P Davide Cozzoli
Accepted Abstracts: Material Sci Eng
Colloidal nanocrystals with heavily doped structure represent an interesting class of dual-functional nanomaterials, in which the distinctive optoelectronic properties of low-dimensional semiconductors and localized surface plasmon resonance (LSPR) response, typical of noble metals, are combined. The plasmonic behavior originates from excess free carriers associated with cation/anion vacancies or ionized dopant atoms in the lattice, leading to intense extinction bands at near-infrared (NIR) wavelengths. In this talk, the author will discuss a surfactant-assisted nonaqueous synthesis of anisotropic-shaped copper sulfide (Cu2-xX) nanocrystals, trapped in selected crystal structures, which exhibit intense, size-tunable LSPR at NIR frequencies. The composition and geometry dependence of LSPR features are interpreted on the basis of theoretical calculations performed by the Discrete Dipole Approximation (DDA) method. Particular emphasis is put on the assessment and interpretation of optical properties of nanocrystals in the metallic-like covellite structure (CuS), which can support LSPR response due to a significant density of lattice-constitutional valence-band free holes in their stoichiometric (undoped) lattice. As a consequence of the unique electronic properties of the CuS nanocrystals and of their monodispersity, coherent excitation of symmetric radial breathing modes has been detected for the first time in transient absorption experiments at LSPR wavelengths.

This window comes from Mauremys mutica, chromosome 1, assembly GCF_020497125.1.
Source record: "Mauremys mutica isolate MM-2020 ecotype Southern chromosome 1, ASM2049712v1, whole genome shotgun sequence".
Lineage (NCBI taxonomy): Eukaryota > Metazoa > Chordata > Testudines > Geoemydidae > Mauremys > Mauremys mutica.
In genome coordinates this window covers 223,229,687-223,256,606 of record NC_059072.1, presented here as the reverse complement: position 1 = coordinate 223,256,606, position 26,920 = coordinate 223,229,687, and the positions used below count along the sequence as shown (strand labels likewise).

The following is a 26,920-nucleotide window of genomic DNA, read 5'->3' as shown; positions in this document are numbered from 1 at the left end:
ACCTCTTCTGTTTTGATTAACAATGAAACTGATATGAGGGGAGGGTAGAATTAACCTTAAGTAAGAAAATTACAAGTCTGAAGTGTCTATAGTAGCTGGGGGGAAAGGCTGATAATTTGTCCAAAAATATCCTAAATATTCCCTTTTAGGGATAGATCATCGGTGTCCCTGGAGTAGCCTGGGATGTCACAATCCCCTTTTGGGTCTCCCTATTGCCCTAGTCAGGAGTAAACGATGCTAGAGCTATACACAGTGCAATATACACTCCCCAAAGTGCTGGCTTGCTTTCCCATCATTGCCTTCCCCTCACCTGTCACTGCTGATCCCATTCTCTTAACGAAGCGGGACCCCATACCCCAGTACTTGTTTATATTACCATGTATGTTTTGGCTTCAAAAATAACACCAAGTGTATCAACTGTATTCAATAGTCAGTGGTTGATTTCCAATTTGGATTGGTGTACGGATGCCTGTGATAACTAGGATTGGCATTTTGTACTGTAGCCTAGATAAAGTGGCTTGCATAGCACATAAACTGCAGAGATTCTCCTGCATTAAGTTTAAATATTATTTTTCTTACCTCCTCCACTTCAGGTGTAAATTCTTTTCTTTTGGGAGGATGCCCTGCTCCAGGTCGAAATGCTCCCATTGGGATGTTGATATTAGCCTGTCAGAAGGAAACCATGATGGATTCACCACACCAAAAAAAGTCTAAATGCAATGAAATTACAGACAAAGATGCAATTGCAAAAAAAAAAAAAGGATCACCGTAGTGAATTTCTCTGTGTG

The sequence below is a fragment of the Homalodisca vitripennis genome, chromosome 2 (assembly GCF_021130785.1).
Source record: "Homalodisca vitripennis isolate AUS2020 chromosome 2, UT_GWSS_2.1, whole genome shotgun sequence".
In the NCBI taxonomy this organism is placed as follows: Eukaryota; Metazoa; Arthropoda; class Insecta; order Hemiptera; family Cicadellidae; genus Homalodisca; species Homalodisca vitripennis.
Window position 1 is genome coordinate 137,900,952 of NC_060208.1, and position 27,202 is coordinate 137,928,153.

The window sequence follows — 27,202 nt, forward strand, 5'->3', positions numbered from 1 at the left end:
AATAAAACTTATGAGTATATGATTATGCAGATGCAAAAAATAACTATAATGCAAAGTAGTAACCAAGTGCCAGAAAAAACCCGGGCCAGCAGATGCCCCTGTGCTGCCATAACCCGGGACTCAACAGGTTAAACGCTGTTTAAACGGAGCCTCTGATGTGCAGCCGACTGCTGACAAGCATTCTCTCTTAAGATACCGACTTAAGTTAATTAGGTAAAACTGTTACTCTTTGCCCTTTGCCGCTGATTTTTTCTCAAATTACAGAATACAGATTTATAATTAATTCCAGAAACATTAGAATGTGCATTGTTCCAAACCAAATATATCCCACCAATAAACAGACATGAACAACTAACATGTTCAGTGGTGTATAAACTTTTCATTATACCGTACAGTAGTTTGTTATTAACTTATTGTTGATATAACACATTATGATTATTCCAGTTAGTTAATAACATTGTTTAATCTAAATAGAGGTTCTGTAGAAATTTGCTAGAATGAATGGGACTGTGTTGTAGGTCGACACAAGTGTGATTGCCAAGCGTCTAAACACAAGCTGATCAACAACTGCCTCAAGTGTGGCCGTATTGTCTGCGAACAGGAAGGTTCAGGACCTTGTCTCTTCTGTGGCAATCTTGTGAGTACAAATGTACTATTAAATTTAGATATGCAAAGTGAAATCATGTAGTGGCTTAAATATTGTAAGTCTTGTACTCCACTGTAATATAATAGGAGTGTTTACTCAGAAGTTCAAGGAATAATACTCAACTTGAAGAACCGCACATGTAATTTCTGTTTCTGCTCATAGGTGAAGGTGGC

P Davide Cozzoli received his PhD Award in Chemical Sciences in 2004 from the University of Bari, Italy. Since 2007, he is Senior Staff Researcher at the University of Salento, Lecce, Italy. Currently, he leads the Nanochemistry Division of the National Nanotechnology laboratory of CNR Nanoscience Institute, Lecce, Italy, and serves as Associate Editor of Science of Advanced Materials, Journal of Nanoengineering and Nanomanufacturing, Materials Focus, and Journal of Crystallography. His research interests involve development of advanced inorganic nanoparticles for applications in catalysis, photovoltaics, energy storage, and biomedicine. So far, he has published about 105 papers (H-index=31).